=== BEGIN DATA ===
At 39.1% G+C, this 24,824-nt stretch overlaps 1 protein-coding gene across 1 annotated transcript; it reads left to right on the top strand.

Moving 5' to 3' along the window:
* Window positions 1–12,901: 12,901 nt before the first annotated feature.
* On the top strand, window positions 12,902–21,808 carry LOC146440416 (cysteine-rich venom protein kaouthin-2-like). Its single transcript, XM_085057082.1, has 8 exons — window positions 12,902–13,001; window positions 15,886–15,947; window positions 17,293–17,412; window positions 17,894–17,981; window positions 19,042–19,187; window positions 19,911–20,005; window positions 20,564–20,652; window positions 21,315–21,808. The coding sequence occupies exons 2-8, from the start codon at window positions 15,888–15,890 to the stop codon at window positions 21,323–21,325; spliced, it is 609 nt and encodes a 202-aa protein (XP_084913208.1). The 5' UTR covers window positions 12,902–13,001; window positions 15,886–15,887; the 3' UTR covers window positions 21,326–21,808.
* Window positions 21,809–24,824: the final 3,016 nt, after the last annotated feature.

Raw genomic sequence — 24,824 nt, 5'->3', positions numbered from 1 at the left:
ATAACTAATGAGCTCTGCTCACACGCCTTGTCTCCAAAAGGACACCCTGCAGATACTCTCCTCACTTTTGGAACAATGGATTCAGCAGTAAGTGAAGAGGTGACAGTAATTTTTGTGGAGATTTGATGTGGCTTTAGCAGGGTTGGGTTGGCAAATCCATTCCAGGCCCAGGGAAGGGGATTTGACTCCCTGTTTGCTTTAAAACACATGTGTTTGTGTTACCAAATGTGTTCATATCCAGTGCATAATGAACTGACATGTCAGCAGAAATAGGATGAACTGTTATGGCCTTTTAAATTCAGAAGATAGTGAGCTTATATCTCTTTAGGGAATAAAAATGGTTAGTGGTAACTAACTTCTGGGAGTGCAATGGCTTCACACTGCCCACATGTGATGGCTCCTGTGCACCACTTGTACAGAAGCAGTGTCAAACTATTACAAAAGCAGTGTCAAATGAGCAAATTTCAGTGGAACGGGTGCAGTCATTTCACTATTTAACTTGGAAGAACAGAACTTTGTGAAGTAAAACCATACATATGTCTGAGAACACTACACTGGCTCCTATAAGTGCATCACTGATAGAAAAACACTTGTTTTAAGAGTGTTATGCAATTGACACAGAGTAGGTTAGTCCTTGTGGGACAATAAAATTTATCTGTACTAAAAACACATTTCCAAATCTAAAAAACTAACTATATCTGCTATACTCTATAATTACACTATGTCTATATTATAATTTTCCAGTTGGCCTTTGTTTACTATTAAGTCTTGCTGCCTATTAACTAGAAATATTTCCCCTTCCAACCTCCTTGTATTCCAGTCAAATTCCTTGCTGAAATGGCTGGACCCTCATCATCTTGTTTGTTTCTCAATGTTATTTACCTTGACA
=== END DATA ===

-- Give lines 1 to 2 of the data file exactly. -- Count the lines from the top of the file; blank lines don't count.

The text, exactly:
At 39.1% G+C, this 24,824-nt stretch overlaps 1 protein-coding gene across 1 annotated transcript; it reads left to right on the top strand.

Moving 5' to 3' along the window: